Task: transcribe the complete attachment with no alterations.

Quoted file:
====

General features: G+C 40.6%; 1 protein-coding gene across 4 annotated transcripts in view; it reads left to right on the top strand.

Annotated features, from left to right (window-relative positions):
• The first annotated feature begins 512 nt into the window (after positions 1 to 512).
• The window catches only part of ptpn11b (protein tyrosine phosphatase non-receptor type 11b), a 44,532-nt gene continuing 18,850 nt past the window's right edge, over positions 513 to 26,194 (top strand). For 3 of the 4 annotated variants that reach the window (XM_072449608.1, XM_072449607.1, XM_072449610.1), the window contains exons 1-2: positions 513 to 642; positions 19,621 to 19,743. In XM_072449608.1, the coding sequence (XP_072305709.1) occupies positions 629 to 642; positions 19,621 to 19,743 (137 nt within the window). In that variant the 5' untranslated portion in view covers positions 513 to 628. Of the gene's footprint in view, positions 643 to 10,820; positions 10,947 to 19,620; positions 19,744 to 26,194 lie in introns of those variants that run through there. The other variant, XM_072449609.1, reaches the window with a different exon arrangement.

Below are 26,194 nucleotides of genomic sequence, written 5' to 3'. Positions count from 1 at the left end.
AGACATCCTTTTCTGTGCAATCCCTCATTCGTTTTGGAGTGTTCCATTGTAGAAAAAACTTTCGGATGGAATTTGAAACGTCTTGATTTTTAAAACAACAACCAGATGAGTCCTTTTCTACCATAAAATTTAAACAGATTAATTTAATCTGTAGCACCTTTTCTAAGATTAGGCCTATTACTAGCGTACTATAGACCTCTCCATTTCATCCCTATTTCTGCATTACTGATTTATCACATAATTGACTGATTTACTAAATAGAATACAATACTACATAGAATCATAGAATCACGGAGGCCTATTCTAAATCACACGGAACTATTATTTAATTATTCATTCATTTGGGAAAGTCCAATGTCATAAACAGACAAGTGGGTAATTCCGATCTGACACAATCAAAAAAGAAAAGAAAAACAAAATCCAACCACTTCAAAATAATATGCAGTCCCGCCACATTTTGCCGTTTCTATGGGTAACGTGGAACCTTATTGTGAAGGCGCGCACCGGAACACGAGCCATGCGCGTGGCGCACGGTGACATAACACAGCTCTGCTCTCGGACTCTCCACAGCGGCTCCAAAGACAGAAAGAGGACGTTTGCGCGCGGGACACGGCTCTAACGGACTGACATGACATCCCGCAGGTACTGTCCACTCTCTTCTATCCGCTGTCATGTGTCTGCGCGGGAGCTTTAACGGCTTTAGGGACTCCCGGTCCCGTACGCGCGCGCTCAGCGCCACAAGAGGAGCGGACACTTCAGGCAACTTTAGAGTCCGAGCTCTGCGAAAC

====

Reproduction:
General features: G+C 40.6%; 1 protein-coding gene across 4 annotated transcripts in view; it reads left to right on the top strand.

Annotated features, from left to right (window-relative positions):
• The first annotated feature begins 512 nt into the window (after positions 1 to 512).
• The window catches only part of ptpn11b (protein tyrosine phosphatase non-receptor type 11b), a 44,532-nt gene continuing 18,850 nt past the window's right edge, over positions 513 to 26,194 (top strand). For 3 of the 4 annotated variants that reach the window (XM_072449608.1, XM_072449607.1, XM_072449610.1), the window contains exons 1-2: positions 513 to 642; positions 19,621 to 19,743. In XM_072449608.1, the coding sequence (XP_072305709.1) occupies positions 629 to 642; positions 19,621 to 19,743 (137 nt within the window). In that variant the 5' untranslated portion in view covers positions 513 to 628. Of the gene's footprint in view, positions 643 to 10,820; positions 10,947 to 19,620; positions 19,744 to 26,194 lie in introns of those variants that run through there. The other variant, XM_072449609.1, reaches the window with a different exon arrangement.

Below are 26,194 nucleotides of genomic sequence, written 5' to 3'. Positions count from 1 at the left end.
AGACATCCTTTTCTGTGCAATCCCTCATTCGTTTTGGAGTGTTCCATTGTAGAAAAAACTTTCGGATGGAATTTGAAACGTCTTGATTTTTAAAACAACAACCAGATGAGTCCTTTTCTACCATAAAATTTAAACAGATTAATTTAATCTGTAGCACCTTTTCTAAGATTAGGCCTATTACTAGCGTACTATAGACCTCTCCATTTCATCCCTATTTCTGCATTACTGATTTATCACATAATTGACTGATTTACTAAATAGAATACAATACTACATAGAATCATAGAATCACGGAGGCCTATTCTAAATCACACGGAACTATTATTTAATTATTCATTCATTTGGGAAAGTCCAATGTCATAAACAGACAAGTGGGTAATTCCGATCTGACACAATCAAAAAAGAAAAGAAAAACAAAATCCAACCACTTCAAAATAATATGCAGTCCCGCCACATTTTGCCGTTTCTATGGGTAACGTGGAACCTTATTGTGAAGGCGCGCACCGGAACACGAGCCATGCGCGTGGCGCACGGTGACATAACACAGCTCTGCTCTCGGACTCTCCACAGCGGCTCCAAAGACAGAAAGAGGACGTTTGCGCGCGGGACACGGCTCTAACGGACTGACATGACATCCCGCAGGTACTGTCCACTCTCTTCTATCCGCTGTCATGTGTCTGCGCGGGAGCTTTAACGGCTTTAGGGACTCCCGGTCCCGTACGCGCGCGCTCAGCGCCACAAGAGGAGCGGACACTTCAGGCAACTTTAGAGTCCGAGCTCTGCGAAAC